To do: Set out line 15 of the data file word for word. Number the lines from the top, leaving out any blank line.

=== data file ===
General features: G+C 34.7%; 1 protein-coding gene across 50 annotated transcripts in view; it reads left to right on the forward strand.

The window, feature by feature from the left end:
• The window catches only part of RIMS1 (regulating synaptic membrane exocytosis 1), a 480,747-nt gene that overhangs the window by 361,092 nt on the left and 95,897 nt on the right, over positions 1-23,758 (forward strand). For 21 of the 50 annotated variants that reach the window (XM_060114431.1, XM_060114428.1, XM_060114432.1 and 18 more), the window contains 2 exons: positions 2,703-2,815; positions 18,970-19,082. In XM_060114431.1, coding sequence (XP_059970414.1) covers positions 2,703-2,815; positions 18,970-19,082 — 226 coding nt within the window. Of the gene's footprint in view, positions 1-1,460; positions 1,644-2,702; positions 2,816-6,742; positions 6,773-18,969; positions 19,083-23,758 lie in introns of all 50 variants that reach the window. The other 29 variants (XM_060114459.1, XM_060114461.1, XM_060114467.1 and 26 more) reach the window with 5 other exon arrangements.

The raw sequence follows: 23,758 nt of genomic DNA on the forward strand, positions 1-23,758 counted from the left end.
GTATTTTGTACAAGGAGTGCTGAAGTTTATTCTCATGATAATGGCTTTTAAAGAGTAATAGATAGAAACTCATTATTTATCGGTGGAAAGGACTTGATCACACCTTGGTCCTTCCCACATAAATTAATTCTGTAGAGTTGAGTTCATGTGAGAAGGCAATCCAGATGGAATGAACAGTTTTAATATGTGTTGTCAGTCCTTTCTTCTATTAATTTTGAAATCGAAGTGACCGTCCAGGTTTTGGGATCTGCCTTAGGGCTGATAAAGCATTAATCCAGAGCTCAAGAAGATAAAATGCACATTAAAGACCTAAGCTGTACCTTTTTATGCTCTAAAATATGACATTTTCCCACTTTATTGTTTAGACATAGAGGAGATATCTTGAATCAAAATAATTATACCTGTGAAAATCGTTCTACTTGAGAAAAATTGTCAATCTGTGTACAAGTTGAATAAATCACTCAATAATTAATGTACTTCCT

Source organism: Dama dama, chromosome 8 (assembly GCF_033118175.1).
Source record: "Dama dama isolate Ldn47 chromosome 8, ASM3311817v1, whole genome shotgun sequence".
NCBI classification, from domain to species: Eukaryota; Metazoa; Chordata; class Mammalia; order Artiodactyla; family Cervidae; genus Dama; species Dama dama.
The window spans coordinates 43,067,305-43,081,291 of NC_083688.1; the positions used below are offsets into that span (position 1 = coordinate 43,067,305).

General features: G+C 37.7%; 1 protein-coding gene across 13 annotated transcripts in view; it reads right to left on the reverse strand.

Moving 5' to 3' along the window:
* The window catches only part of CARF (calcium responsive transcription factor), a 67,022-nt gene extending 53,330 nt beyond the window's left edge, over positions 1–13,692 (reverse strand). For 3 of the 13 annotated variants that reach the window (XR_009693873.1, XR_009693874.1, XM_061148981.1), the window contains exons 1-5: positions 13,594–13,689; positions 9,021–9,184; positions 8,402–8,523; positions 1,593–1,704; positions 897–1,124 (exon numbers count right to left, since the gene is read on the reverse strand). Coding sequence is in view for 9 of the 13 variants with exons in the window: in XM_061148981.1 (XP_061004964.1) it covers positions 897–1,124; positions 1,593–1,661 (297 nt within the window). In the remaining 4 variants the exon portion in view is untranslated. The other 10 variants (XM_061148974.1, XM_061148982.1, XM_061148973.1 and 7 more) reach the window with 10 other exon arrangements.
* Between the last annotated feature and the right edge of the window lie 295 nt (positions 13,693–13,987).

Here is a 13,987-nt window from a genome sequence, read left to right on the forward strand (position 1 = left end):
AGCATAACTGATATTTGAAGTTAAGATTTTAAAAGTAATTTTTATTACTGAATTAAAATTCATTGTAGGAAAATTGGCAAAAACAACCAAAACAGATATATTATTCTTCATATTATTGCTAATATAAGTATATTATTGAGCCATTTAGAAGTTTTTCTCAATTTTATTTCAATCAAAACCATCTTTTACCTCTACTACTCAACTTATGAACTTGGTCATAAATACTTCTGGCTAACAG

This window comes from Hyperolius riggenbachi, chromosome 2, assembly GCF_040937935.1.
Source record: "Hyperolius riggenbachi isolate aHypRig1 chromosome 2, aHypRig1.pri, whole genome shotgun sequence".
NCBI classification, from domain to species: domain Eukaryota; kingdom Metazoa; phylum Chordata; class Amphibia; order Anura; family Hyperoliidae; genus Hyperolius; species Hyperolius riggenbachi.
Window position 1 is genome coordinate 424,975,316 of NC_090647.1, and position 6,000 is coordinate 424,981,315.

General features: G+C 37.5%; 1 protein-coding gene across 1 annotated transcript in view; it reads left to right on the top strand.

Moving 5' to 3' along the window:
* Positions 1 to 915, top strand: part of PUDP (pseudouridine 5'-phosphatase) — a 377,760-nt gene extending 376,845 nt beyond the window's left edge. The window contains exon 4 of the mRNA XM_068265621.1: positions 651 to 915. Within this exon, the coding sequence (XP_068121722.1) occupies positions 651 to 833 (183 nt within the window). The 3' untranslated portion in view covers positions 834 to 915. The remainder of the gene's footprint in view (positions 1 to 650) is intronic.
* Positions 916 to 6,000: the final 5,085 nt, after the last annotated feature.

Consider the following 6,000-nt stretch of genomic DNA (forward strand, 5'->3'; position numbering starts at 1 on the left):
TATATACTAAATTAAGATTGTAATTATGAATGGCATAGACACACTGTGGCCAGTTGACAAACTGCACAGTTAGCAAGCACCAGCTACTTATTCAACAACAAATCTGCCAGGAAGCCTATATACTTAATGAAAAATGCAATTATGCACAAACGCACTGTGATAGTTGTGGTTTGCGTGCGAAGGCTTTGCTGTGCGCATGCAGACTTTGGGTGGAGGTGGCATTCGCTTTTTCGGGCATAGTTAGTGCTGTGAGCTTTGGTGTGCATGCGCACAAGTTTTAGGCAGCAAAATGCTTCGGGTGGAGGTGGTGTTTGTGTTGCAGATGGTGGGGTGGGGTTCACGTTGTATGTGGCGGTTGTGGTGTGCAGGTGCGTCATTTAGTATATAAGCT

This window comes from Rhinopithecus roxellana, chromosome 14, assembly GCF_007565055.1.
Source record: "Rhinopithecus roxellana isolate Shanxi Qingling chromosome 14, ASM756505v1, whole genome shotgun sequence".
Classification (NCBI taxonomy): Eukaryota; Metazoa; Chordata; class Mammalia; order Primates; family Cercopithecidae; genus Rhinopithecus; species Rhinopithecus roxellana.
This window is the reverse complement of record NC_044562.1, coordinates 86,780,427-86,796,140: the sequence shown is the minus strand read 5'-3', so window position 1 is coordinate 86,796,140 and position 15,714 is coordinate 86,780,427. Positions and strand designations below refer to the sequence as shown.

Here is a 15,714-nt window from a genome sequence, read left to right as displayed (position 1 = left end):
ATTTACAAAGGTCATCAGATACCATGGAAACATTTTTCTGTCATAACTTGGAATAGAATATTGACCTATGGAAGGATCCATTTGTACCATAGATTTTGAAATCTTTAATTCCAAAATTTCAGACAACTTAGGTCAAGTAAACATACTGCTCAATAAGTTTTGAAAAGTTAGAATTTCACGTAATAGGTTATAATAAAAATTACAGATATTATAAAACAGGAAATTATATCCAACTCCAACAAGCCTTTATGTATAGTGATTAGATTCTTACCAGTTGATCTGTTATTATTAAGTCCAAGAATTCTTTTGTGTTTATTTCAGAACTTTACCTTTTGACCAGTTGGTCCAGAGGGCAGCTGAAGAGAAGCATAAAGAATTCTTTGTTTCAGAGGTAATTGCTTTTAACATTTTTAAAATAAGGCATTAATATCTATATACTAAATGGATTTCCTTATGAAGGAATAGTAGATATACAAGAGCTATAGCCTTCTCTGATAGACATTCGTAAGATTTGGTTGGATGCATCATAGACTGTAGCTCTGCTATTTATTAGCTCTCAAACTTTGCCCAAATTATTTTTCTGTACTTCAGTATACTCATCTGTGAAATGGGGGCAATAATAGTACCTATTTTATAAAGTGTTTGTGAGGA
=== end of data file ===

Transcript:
AGCATAACTGATATTTGAAGTTAAGATTTTAAAAGTAATTTTTATTACTGAATTAAAATTCATTGTAGGAAAATTGGCAAAAACAACCAAAACAGATATATTATTCTTCATATTATTGCTAATATAAGTATATTATTGAGCCATTTAGAAGTTTTTCTCAATTTTATTTCAATCAAAACCATCTTTTACCTCTACTACTCAACTTATGAACTTGGTCATAAATACTTCTGGCTAACAG